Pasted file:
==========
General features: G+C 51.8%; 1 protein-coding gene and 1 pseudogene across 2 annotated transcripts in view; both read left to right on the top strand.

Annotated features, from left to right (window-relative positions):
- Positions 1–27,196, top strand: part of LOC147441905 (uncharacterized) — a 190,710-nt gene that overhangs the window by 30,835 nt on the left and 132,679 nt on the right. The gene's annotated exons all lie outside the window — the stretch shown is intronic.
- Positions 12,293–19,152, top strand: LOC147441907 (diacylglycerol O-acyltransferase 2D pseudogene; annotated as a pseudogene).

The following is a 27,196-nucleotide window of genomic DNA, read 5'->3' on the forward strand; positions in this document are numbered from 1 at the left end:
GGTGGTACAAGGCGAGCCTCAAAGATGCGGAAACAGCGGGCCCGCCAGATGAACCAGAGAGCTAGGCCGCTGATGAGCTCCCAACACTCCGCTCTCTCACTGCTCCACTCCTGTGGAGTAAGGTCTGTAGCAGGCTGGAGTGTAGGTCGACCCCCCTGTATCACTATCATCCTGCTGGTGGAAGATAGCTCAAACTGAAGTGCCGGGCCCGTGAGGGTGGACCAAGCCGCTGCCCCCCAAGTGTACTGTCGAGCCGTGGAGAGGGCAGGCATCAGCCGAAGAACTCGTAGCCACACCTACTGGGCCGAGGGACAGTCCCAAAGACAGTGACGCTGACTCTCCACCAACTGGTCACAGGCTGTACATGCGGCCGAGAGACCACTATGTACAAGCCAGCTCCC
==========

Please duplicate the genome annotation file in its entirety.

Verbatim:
General features: G+C 51.8%; 1 protein-coding gene and 1 pseudogene across 2 annotated transcripts in view; both read left to right on the top strand.

Annotated features, from left to right (window-relative positions):
- Positions 1–27,196, top strand: part of LOC147441905 (uncharacterized) — a 190,710-nt gene that overhangs the window by 30,835 nt on the left and 132,679 nt on the right. The gene's annotated exons all lie outside the window — the stretch shown is intronic.
- Positions 12,293–19,152, top strand: LOC147441907 (diacylglycerol O-acyltransferase 2D pseudogene; annotated as a pseudogene).

The following is a 27,196-nucleotide window of genomic DNA, read 5'->3' on the forward strand; positions in this document are numbered from 1 at the left end:
GGTGGTACAAGGCGAGCCTCAAAGATGCGGAAACAGCGGGCCCGCCAGATGAACCAGAGAGCTAGGCCGCTGATGAGCTCCCAACACTCCGCTCTCTCACTGCTCCACTCCTGTGGAGTAAGGTCTGTAGCAGGCTGGAGTGTAGGTCGACCCCCCTGTATCACTATCATCCTGCTGGTGGAAGATAGCTCAAACTGAAGTGCCGGGCCCGTGAGGGTGGACCAAGCCGCTGCCCCCCAAGTGTACTGTCGAGCCGTGGAGAGGGCAGGCATCAGCCGAAGAACTCGTAGCCACACCTACTGGGCCGAGGGACAGTCCCAAAGACAGTGACGCTGACTCTCCACCAACTGGTCACAGGCTGTACATGCGGCCGAGAGACCACTATGTACAAGCCAGCTCCC